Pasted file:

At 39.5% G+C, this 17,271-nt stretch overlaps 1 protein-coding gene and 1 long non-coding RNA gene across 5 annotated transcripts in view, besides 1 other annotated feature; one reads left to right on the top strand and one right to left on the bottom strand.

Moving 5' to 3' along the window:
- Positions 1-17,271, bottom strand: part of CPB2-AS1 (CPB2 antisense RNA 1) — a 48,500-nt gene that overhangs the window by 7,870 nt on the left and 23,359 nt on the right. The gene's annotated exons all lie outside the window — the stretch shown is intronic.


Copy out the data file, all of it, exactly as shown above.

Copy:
At 39.5% G+C, this 17,271-nt stretch overlaps 1 protein-coding gene and 1 long non-coding RNA gene across 5 annotated transcripts in view, besides 1 other annotated feature; one reads left to right on the top strand and one right to left on the bottom strand.

Moving 5' to 3' along the window:
- Positions 1-17,271, bottom strand: part of CPB2-AS1 (CPB2 antisense RNA 1) — a 48,500-nt gene that overhangs the window by 7,870 nt on the left and 23,359 nt on the right. The gene's annotated exons all lie outside the window — the stretch shown is intronic.